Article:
As educators, we do this too. Although we have a thriving community on Twitter, many of us will jump at an opportunity to see each other face to face. We’ll spend collectively spend vast sums of money on going to conferences like Educon and ISTE, or spend hours planning local unconferences. The online interactions are great, but nothing beats a face to face conversation.

Algebra is just mumbo jumbo to most people. Seriously.

If you asked 100 high school graduates to explain how algebra works, and why it works, I’d guess that 99% of them couldn’t, not in sufficient detail to show that they really deeply understand it. Remember that I am talking about high school graduates, so these people have almost certainly had many years of algebra and algebraic concepts taught to them. Most of these people will only be able to give you some of the rules of algebra at best, and some of them don’t even remember that much.

Algebra is an amazing tool for solving problems though! Formulate a problem as an equation, and unless the equation is too complex, there is an algebraic algorithm to solve that equation, and hence the problem you formulated.

Maybe it is such a useful tool that people don’t really need to understand how it works, maybe they can get by without a deep understanding, but still be able to follow the rules of algebra and use it to solve problems. I don’t really buy that argument though, simply because people who don’t understand something are prone to make mistakes, and not be able to check their work with a reasonable level of accuracy.

Computers are also mumbo jumbo to most people. If you asked people to explain how computers work, most of them cannot. There are actually very few people in the world who can explain from start to finish how a computer works, and there is no one that can explain every single piece of a computer. Computers are still amazing tools though, and give people the ability to solve problems that would otherwise be intractable.

I think computers are a useful tool despite our lack of understanding of how they work. Like algebra, computers are a block box in which we put our inputs and get outputs and don’t understand how the inputs are related to the outputs. Given this similarity, we should look at other reasons why using a computer might be superior to algebra.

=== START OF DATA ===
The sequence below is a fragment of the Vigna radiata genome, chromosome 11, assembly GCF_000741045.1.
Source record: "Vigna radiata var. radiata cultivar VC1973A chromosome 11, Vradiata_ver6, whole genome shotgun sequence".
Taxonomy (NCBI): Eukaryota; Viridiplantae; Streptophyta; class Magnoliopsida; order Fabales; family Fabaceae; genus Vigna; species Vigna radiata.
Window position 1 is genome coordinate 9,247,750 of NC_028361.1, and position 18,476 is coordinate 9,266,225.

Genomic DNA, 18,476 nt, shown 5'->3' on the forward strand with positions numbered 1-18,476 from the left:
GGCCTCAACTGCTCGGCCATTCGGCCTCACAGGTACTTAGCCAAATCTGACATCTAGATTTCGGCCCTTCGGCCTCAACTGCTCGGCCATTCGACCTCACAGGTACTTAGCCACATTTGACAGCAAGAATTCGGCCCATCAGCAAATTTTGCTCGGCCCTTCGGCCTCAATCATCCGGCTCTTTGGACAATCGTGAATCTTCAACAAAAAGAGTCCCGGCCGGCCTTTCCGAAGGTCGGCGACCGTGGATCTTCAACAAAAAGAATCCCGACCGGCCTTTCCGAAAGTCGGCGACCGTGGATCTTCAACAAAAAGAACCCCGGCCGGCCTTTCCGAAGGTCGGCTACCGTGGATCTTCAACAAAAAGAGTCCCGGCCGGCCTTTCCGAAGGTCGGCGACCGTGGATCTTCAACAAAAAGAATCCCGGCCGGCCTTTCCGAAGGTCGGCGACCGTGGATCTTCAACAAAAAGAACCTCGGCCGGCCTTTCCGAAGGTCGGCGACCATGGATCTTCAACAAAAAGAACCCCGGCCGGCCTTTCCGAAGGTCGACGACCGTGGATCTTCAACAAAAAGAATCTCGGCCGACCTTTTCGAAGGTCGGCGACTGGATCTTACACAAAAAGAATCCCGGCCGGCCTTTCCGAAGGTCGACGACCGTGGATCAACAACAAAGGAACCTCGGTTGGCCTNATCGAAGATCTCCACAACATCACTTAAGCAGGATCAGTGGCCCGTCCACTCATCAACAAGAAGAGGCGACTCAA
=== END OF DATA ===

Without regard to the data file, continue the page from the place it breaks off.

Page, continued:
There are some significant differences between using computers to do computation, and using algebra to do computation. The first is that using a computer, the error rate is much lower. Obviously you can still press the wrong buttons, enter the wrong information, read the information the computer gives back to you improperly, so there is error, but I’d argue that this error is much less than the standard error rate for algebra. The second benefit of using computers is that they are much faster than doing even moderately complicated algebra by hand, including entering the computation into the computer. In the case that doing it by hand is faster, then I’d say you should do the calculation by hand.

The largest difference between using a computer to do the calculation and using algebra is that algebra is a single use tool. It can only be used to turn an equation into a solution. A computer can be used for so much more.

Granted we should consider computational mathematics to be a broader tool than just plain algebra, if we want a more fair comparison with a computer, but I’d argue that all of the same problems exist with other areas of computational mathematics. As we increase the scope of computations we can learn how to use, the power of the computer becomes even more evident. It takes much less effort to learn how to compute a broader scope of problems using a computer than learning all of the individual computational methods. Witness the power of Wolfram Alpha, for example. Enter in a search phrase and all sorts of useful information comes up.

So in the consideration of using computers for solving computations, over a by hand approach, we can see postulate that the computer will produce less errors, be generally faster, and is more multipurpose than the pencil and paper model is. Furthermore, the computers can do a lot more as a tool than what you can do with algebra.

Another issue I see is that our current mathematics curriculums leave very little time to learn more important skills than computation. As Dan Meyer (@ddmeyer) points out, the formulation of a problem is more important than the actual solution. Learn how to formulate problems and understand how to verify that what you are doing makes sense, then spotting errors in computation becomes that much easier. Furthermore, I’d like to see mathematics education be much more grounded in what is relevant, than be a collection of different types of math which are taught for historical purposes or because they are the ground-work for calculus.

The question for me is, why aren’t we using computers more to do mathematics in elementary and secondary education? It can’t just be because people are scared of change, can it?

First, thanks to @fnoschese for finding this video.

This isn’t using technology effectively. If someone thinks this is the school of the future, and the school I send my son to decides to do this? I’d quit my job so I can homeschool him myself.